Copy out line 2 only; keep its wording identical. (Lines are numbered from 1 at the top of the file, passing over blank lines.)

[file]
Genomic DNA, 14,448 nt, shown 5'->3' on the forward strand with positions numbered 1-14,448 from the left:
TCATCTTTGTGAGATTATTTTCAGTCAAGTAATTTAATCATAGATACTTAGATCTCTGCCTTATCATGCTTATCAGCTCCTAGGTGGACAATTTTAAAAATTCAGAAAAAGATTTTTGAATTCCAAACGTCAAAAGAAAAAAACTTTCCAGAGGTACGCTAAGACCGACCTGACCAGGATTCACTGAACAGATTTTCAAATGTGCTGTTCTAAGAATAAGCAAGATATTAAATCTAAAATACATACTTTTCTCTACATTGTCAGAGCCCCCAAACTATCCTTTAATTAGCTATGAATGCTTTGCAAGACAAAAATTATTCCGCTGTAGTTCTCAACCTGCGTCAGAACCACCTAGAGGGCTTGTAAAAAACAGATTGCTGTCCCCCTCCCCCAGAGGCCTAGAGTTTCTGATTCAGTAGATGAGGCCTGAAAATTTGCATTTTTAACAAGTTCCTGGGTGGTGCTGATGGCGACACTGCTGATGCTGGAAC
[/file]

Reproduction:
TCATCTTTGTGAGATTATTTTCAGTCAAGTAATTTAATCATAGATACTTAGATCTCTGCCTTATCATGCTTATCAGCTCCTAGGTGGACAATTTTAAAAATTCAGAAAAAGATTTTTGAATTCCAAACGTCAAAAGAAAAAAACTTTCCAGAGGTACGCTAAGACCGACCTGACCAGGATTCACTGAACAGATTTTCAAATGTGCTGTTCTAAGAATAAGCAAGATATTAAATCTAAAATACATACTTTTCTCTACATTGTCAGAGCCCCCAAACTATCCTTTAATTAGCTATGAATGCTTTGCAAGACAAAAATTATTCCGCTGTAGTTCTCAACCTGCGTCAGAACCACCTAGAGGGCTTGTAAAAAACAGATTGCTGTCCCCCTCCCCCAGAGGCCTAGAGTTTCTGATTCAGTAGATGAGGCCTGAAAATTTGCATTTTTAACAAGTTCCTGGGTGGTGCTGATGGCGACACTGCTGATGCTGGAAC